source for artist info above

images found here and here



On a personal note, I love love love art, but I really don't like going to galleries so much. Museums are so much easier -- they generally have better art, they aren't trying to sell you anything, they aren't trying to determine your income level/purchasing potential, etc. So...I usually avoid going to galleries. But I really wanted to see Laurie Lipton's works in person, so I mustered up a bit of pluck and made my way over to Ace Gallery (one of the biggest, most famous/infamous galleries in Los Angeles). It was pretty easy to find the gallery, and I found metered parking and headed into the building. There was a doorman (?!) that showed me into the elevator -- a tiny/kind of creepy elevator with room for about 2.5 not-too-chubby people. The doorman asked where I was headed, locked us in, and took me up to the second floor. Weird, but he was nice, and he told me that he had had the same job for 40 years. !!!!!!!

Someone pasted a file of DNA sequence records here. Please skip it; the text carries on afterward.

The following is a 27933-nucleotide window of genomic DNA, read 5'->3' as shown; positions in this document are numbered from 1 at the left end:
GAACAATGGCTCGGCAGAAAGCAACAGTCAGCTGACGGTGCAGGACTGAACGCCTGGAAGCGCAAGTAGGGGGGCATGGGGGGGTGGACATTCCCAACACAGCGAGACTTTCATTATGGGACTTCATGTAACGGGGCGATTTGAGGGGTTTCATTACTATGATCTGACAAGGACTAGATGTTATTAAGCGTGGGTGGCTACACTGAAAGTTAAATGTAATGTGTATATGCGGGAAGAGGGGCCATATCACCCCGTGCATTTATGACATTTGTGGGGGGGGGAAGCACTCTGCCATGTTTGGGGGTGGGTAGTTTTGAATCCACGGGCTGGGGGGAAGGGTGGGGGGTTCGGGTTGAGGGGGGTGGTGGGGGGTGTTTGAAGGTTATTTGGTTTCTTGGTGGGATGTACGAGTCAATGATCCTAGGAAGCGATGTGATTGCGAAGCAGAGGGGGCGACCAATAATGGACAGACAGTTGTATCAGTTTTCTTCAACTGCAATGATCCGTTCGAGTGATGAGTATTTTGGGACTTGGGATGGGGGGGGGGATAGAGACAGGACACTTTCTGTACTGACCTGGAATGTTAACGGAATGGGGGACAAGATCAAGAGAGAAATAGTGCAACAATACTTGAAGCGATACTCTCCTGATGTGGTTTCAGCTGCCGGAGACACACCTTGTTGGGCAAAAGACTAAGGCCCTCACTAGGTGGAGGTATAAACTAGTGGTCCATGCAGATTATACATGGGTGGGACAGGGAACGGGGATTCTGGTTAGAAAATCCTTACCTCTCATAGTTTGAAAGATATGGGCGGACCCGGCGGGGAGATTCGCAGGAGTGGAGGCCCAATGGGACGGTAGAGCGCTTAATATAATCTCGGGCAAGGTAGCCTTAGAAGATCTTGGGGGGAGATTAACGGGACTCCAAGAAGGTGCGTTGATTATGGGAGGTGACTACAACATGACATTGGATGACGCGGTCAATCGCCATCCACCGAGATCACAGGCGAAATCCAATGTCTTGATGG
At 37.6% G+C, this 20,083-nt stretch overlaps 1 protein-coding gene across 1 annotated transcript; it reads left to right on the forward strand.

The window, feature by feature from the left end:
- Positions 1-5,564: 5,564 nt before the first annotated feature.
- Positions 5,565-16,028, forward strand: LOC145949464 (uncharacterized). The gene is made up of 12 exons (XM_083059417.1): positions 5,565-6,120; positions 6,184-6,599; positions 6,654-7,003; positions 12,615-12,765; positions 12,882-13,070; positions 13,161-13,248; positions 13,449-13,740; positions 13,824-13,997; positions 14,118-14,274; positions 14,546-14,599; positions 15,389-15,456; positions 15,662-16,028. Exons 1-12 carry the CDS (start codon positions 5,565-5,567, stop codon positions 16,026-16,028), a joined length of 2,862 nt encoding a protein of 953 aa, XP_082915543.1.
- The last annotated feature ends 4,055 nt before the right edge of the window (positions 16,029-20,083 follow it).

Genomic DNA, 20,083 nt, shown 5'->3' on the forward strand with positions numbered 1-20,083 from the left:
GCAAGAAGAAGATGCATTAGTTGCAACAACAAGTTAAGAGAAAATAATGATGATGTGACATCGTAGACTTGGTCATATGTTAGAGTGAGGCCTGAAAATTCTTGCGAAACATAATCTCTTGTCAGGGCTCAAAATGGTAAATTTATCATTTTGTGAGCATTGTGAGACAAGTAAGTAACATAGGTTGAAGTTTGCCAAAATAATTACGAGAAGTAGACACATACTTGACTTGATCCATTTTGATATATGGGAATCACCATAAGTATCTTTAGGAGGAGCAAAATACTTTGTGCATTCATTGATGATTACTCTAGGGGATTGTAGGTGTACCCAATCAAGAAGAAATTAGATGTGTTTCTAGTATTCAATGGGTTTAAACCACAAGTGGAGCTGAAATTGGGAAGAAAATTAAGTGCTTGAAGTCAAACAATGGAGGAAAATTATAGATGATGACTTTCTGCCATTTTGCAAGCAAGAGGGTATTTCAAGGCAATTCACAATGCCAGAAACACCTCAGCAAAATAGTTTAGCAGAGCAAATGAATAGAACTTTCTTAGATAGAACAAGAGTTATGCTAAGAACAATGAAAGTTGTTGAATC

The elevator doors opened, and I slid out into the gallery. A couple of gallery chicks were working in the front; one ignored me, and the other one and I exchanged what I refer to as "customer smiles". Fine by me -- if the choices are to be ignored or given a fake, yet polite smile, or be pounced on by an aggressive sales person, I'll take the the fake smile.

Ace Gallery is HUGE. It has a staggering amount of square footage, and I'd say there were 4 or 5 different exhibitions running concurrently. That is nuts. All I could think was WHAT THE HELL DOES THE RENT COST IN THIS JOINT? Just so much space. It was very neat, very tidy, with very nice presentation. The art worked well in the space, and was of high quality.

So, if you are wanting to venture out into the LA gallery scene, Ace Gallery isn't that scary. If I can venture into a gallery, you can too.  If you have the interest.  Clearly I am of the chickenshit variety, but I'm trying to make more of an effort to not be HOBBLED by all of my issues. They just get in the way.

Side note: VISITING galleries is one thing. Working for them (and or letting them represent you as an artist) is another thing. If you are ever looking for a job in the art world in LA, feel free to email me and I'll let you know which galleries, artists and museums have the worst reputations and should be avoided if at all possible. :)